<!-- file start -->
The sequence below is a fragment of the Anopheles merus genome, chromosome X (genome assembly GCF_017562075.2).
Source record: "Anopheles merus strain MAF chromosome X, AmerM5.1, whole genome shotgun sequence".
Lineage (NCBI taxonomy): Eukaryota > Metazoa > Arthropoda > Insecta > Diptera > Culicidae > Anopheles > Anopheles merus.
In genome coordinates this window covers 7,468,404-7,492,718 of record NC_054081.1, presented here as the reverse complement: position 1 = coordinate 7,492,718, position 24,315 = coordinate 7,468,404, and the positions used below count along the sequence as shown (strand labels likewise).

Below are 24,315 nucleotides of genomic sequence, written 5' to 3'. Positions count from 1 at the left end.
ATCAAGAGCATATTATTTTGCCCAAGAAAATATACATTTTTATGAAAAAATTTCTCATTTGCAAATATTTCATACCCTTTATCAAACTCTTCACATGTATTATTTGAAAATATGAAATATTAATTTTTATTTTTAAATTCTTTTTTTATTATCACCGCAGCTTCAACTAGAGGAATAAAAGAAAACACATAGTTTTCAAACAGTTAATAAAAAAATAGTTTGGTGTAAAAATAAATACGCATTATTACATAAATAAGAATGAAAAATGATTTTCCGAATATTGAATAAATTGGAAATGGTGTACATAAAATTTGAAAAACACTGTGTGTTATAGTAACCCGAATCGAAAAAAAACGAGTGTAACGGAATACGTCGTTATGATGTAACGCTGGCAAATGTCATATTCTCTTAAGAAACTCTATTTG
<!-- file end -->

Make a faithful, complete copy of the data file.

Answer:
The sequence below is a fragment of the Anopheles merus genome, chromosome X (genome assembly GCF_017562075.2).
Source record: "Anopheles merus strain MAF chromosome X, AmerM5.1, whole genome shotgun sequence".
Lineage (NCBI taxonomy): Eukaryota > Metazoa > Arthropoda > Insecta > Diptera > Culicidae > Anopheles > Anopheles merus.
In genome coordinates this window covers 7,468,404-7,492,718 of record NC_054081.1, presented here as the reverse complement: position 1 = coordinate 7,492,718, position 24,315 = coordinate 7,468,404, and the positions used below count along the sequence as shown (strand labels likewise).

Below are 24,315 nucleotides of genomic sequence, written 5' to 3'. Positions count from 1 at the left end.
ATCAAGAGCATATTATTTTGCCCAAGAAAATATACATTTTTATGAAAAAATTTCTCATTTGCAAATATTTCATACCCTTTATCAAACTCTTCACATGTATTATTTGAAAATATGAAATATTAATTTTTATTTTTAAATTCTTTTTTTATTATCACCGCAGCTTCAACTAGAGGAATAAAAGAAAACACATAGTTTTCAAACAGTTAATAAAAAAATAGTTTGGTGTAAAAATAAATACGCATTATTACATAAATAAGAATGAAAAATGATTTTCCGAATATTGAATAAATTGGAAATGGTGTACATAAAATTTGAAAAACACTGTGTGTTATAGTAACCCGAATCGAAAAAAAACGAGTGTAACGGAATACGTCGTTATGATGTAACGCTGGCAAATGTCATATTCTCTTAAGAAACTCTATTTG